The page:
If you’re sufficiently intrigued by the Engineered Living Materials program to want to be part of it, more information is available in a Broad Agency Announcement. DARPA is also hosting a Proposers Day on August 26 in Arlington, Virginia, to “further clarify the program vision and answer questions from potential proposers.” Advanced registration is required.

Editors' Recommendations

Why teaching robots to play hide-and-seek could be the key to next-gen A.I.
AI2-Thor multi-agent

Artificial general intelligence, the idea of an intelligent A.I. agent that’s able to understand and learn any intellectual task that humans can do, has long been a component of science fiction. As A.I. gets smarter and smarter -- especially with breakthroughs in machine learning tools that are able to rewrite their code to learn from new experiences -- it’s increasingly widely a part of real artificial intelligence conversations as well.

But how do we measure AGI when it does arrive? Over the years, researchers have laid out a number of possibilities. The most famous remains the Turing Test, in which a human judge interacts, sight unseen, with both humans and a machine, and must try and guess which is which. Two others, Ben Goertzel’s Robot College Student Test and Nils J. Nilsson’s Employment Test, seek to practically test an A.I.’s abilities by seeing whether it could earn a college degree or carry out workplace jobs. Another, which I should personally love to discount, posits that intelligence may be measured by the successful ability to assemble Ikea-style flatpack furniture without problems.

Read more
Tech for Change: CES 2021 reveals new devices and tech to fix the planet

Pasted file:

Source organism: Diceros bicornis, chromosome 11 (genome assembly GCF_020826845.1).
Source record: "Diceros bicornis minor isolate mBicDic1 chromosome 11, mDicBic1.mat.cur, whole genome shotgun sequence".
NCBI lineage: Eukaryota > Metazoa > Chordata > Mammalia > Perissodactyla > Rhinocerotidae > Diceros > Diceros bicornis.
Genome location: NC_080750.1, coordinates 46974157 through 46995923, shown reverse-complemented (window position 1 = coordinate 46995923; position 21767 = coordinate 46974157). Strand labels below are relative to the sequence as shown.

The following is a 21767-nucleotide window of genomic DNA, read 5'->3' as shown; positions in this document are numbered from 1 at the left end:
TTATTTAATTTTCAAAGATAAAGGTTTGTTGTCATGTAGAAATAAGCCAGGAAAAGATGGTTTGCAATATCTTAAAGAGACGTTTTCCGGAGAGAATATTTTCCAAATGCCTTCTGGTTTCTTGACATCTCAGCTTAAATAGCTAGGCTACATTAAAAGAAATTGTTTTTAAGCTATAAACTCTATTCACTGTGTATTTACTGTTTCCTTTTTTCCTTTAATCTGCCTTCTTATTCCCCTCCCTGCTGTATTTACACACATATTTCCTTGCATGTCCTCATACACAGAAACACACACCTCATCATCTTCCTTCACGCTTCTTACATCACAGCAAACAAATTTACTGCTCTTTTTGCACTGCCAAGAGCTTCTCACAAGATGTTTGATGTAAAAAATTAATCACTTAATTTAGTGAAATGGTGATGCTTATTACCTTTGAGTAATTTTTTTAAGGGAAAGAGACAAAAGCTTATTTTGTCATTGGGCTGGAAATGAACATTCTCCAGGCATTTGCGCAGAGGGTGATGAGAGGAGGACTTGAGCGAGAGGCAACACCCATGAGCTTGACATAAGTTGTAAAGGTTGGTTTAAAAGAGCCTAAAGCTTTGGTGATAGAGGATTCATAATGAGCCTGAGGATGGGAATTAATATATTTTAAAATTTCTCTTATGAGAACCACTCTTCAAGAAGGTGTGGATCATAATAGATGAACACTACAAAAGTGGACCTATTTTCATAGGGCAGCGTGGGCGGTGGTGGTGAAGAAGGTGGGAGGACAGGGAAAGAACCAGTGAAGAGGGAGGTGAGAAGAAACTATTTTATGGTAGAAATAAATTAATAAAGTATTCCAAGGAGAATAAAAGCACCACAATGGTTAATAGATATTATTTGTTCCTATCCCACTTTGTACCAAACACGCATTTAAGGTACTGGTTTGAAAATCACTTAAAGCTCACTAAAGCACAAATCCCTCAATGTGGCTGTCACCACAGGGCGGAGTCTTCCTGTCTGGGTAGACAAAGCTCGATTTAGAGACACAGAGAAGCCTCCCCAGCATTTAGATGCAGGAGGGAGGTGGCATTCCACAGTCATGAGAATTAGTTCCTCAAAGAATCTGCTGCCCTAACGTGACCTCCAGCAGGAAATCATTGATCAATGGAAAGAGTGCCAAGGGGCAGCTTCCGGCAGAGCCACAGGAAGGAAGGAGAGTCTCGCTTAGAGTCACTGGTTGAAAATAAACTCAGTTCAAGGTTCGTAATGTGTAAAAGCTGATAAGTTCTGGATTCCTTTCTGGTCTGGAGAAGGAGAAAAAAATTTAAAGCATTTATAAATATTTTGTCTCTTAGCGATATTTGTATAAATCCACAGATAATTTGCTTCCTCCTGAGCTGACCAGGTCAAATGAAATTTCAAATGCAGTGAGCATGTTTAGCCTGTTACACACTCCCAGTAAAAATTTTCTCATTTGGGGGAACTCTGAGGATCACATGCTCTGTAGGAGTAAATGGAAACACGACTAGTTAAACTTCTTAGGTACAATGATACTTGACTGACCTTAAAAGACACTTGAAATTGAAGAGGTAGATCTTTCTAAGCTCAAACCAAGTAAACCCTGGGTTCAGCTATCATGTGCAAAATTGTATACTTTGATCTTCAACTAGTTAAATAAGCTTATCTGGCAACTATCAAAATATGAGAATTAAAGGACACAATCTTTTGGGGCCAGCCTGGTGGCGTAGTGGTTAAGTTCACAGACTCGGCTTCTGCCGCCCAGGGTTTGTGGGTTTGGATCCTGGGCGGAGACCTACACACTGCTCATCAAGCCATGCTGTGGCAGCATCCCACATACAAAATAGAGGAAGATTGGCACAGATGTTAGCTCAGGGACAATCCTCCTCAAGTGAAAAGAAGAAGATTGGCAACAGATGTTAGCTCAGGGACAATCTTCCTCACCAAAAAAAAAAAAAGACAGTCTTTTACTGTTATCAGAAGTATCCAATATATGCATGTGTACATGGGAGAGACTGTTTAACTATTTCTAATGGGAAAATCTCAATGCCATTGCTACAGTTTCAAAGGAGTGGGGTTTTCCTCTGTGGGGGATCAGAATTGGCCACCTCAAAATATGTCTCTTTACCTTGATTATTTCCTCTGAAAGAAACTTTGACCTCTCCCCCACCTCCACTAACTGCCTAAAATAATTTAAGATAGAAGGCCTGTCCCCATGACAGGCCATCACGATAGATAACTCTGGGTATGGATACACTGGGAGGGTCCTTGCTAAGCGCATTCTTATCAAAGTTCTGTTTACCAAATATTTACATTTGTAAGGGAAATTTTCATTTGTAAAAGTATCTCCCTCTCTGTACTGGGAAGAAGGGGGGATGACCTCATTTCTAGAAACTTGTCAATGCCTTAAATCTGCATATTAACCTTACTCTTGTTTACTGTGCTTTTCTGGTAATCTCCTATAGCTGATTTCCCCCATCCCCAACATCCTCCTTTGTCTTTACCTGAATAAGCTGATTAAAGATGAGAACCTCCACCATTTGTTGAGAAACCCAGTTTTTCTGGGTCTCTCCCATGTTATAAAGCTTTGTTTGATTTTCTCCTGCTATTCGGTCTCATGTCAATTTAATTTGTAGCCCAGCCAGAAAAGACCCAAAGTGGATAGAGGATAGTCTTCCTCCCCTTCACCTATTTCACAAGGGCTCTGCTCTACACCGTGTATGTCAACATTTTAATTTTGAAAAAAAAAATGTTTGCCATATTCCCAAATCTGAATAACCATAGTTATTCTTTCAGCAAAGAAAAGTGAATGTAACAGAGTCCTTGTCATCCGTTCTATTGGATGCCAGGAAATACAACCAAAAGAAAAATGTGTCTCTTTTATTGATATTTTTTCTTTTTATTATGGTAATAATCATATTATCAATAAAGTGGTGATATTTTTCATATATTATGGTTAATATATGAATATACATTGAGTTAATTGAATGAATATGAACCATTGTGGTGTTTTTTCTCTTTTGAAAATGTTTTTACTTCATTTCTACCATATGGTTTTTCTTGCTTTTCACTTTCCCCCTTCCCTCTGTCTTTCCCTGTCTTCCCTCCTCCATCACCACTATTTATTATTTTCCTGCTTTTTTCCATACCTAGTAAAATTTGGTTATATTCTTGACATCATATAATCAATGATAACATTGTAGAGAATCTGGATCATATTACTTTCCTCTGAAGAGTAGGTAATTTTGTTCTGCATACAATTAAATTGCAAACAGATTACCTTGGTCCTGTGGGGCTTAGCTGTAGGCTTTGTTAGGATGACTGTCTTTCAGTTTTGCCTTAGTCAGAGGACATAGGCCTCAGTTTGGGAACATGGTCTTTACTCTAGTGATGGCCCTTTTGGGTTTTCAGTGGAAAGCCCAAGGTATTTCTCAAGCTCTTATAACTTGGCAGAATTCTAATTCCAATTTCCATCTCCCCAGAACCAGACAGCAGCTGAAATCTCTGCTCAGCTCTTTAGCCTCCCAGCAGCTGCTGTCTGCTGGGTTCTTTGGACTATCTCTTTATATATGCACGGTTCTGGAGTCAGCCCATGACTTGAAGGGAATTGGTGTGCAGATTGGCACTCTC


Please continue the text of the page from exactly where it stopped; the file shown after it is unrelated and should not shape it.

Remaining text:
tech for change save the planet ces 2021 chipolo ocean edition

The U.S. government in recent years has wrestled with questions like “should we join the Paris Agreement on climate change?” and “should battling climate change be a top priority?” -- questions that aren’t hard to answer when you stop to think about them. Of course we should. But keeping the planet healthy a little while longer isn’t merely a government chore -- it’s a goal furthered incrementally, by each and every one of us. And hundreds of small changes to the products we use, including the technology tools being unveiled at CES 2021, can help us to act locally, even as we think globally.

Last year, we spoke with HP about the Elite Dragonfly, one of the most sustainable laptops ever assembled. The chassis is made from 90% recycled magnesium and the keyboard from 50% recycled plastics from DVDs. Even the trackpad uses some recycled materials. It’s all part of what Ellen Jackowski, chief sustainability and social impact officer at HP, calls the “circular economy,” which is aimed at eliminating waste and the continual use of resources.

Read more
How robotic exoskeletons can help paraplegic patients heal from injuries
Gordon Cheng, Professor for Cognitive Systems, wants to dig deeper in understanding how the brain works.

Gordon Cheng, Professor for Cognitive Systems, wants to dig deeper in understanding how the brain works. Astrid Eckert / TUM

When a team of neuroscientists fitted paraplegic patients with exoskeletons, they hoped the patients could use the robotic assistance to walk. They found something even more remarkable: Using the exoskeleton helped their healing, with patients regaining some control over their legs.

Read more